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    Blockchain technology for developing countries

    Blockchains are digitized, decentralized, public ledgers of cryptocurrency transactions (investopedia.com). These continuously-growing transactions are recorded and added to the blockchain in chronological order, allowing users of blockchains to keep track of digital currency transactions without the involvement of a third party.

    Popularized by the phenomenon of Bitcoin and other cryptocurrencies, blockchain technology is a relatively new idea in the technology realm. Blockchain technology was first described in 1991 but was only conceptualized in 2008 by an anonymous person or group known as Satoshi Nakamoto.  It has now presented an opportunity to revolutionize the functionality of secure financial software platforms across various industries, such as infrastructure, finance, and real estate. 

    It is no secret that there is a substantial economic division across the globe, with several countries unable to improve their positions regarding financial growth and assets. One instrument that can be seen as a means to alleviate this disparity is technology. Blockchain technologies can bring substantial changes to impoverished communities, widely seen as a potential to offer solutions to many problems in developing countries.

    The populations of many of these impoverished nations have no way to record their property rights due to the formal development of their countries. Imagine what happens when there is no formal way to record properties. In an article entitled How Blockchain Can End Poverty, authors Phil Gramm and Hernando Soto discuss the impacts of the financial hardships that sweep through these nations, such as the devaluation of wages and assets, and the poor credit situations of the users. (wsj.com/articles/how-blockchain-can-end-poverty-1516925459)

    But we must keep in mind that financial hardships can further impact the populous in more ways than just materialistically. In 2010, Mohamed Bouazizi lit himself on fire in the Tunisian city of Sidi Bouzid in an act of protest about the lack of property rights and the rule of law. This act would trigger a series of protests and demonstrations across the Middle East and North Africa that is known as the Arab Spring. This event is just one of many caused by a lack of a formal property right recording system.

    Blockchain technology is a promising technology capable of preventing rioting events, such as the Bouazizi protests, as it gives the impoverished an opportunity to track what properties they own. The nature of blockchain technology gives it an encouraging level of record-keeping capacity needed for this kind of endeavor.  Since it is constantly and automatically recorded when property ownership changes hands through the internet, it has the ability to provide access to transactional records of billions of people around the world. If implemented by impoverished countries, blockchain technology can empower them with the ability to register property rights on a single computer platform, allowing access to essentially a private-property registration system for everyone in the world.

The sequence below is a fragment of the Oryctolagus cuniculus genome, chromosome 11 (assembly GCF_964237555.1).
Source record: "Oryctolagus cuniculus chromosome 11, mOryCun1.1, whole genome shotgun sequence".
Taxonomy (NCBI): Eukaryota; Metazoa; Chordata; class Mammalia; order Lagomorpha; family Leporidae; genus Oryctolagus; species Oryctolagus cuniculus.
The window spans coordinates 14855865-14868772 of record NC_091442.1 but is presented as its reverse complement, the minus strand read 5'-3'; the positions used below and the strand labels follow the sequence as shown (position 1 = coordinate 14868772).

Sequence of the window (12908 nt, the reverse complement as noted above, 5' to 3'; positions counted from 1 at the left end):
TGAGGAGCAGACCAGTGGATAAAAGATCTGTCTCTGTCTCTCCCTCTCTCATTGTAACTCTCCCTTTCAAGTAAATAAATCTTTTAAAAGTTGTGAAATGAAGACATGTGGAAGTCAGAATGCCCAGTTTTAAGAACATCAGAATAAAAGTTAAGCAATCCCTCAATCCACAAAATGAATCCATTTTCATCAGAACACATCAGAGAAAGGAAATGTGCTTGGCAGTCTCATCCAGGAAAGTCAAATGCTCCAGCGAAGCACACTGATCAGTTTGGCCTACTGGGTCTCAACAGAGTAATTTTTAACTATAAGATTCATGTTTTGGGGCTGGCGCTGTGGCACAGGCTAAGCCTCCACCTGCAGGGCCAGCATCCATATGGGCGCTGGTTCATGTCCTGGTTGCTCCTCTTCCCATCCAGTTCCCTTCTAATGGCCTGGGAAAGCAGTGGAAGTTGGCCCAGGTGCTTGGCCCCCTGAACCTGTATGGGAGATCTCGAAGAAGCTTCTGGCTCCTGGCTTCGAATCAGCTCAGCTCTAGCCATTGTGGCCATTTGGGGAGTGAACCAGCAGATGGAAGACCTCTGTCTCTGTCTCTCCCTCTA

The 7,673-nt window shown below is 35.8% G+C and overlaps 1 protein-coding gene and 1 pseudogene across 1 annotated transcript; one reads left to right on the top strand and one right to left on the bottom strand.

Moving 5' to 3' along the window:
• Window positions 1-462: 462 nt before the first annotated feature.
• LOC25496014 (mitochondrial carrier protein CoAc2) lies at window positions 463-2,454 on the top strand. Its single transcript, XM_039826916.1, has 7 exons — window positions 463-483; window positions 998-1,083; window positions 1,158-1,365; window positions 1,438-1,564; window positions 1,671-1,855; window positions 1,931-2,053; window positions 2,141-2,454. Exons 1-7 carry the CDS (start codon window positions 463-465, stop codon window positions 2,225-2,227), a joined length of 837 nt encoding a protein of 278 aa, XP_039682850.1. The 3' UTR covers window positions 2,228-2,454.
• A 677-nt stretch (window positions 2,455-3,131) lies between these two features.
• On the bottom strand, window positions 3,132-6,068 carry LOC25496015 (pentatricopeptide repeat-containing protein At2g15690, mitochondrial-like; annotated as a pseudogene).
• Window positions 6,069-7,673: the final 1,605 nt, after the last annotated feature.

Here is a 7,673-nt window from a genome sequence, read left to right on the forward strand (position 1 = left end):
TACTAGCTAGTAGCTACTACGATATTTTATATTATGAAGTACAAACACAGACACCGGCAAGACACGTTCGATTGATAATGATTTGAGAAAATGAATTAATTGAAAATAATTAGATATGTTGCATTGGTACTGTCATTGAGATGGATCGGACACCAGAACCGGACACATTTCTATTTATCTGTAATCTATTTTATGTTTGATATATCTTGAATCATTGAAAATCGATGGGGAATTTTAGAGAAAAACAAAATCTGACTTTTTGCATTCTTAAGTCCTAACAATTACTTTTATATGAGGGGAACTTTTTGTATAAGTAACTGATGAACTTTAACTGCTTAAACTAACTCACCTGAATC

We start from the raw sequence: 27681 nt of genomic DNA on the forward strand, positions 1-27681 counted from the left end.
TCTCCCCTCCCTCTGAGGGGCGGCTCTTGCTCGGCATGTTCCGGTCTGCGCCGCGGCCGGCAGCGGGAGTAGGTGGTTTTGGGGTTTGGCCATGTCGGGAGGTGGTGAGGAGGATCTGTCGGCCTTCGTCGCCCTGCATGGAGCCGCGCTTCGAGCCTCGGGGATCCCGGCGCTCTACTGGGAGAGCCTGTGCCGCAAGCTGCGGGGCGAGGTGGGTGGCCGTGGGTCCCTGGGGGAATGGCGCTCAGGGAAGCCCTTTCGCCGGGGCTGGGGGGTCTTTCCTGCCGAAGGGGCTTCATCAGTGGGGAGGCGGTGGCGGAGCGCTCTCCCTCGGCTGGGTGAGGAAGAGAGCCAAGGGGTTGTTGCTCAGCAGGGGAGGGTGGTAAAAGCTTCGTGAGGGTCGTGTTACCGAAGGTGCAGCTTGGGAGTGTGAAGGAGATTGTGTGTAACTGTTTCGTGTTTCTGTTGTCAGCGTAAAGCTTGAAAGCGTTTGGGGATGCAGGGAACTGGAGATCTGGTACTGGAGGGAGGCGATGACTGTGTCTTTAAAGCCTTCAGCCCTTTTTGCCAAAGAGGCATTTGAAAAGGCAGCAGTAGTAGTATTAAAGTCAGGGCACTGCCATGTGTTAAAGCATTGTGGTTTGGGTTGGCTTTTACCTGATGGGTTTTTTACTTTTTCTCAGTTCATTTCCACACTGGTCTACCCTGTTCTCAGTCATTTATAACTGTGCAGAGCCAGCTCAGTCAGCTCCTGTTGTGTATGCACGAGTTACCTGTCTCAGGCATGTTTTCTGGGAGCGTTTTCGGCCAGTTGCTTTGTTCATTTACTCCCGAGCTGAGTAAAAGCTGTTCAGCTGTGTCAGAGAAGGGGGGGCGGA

Property registration is just one of the potential benefits of blockchain technology. (shapingtomorrow.com) Cyber risks may be reduced because identity authentication is observable through a visible ledger. Smart contracts or self-executing contracts between two parties can be further utilized, allowing easier, more efficient, and faster transactions compared to traditional contracts. For example, take the movie industry where producers and production companies could tie their movies to smart contracts specifying how it is to be used and the cost involved. The smart contract acts as the avenue by which to purchase the movie automatically: if a school wants to purchase the right to broadcast a movie for a class, the cost implemented could be significantly lower than if a movie theater wanted to purchase the rights to broadcast the movie in its theater.

    These are just a few possible uses of blockchain technology. Imagine if everyone had a tether to the internet. Imagine the potential of giving individuals the ability to sell their own products through smart contracts at a much cheaper price than hiring a middle man. Imagine a world where your donations don’t go through a processing service and goes straight through a smart contract into your organization’s funds. Imagine never having any more disputes about who owns what or how much anything is. Blockchain technology can still be considered in its infancy, as can be seen with the very recent explosion of Bitcoin and cryptocurrency. We have only scratched the surface, and there is even more potential yet to come.

    Ed.’s Note: the writer can be reached at [email protected]

    Contributed by Samuel Alemu

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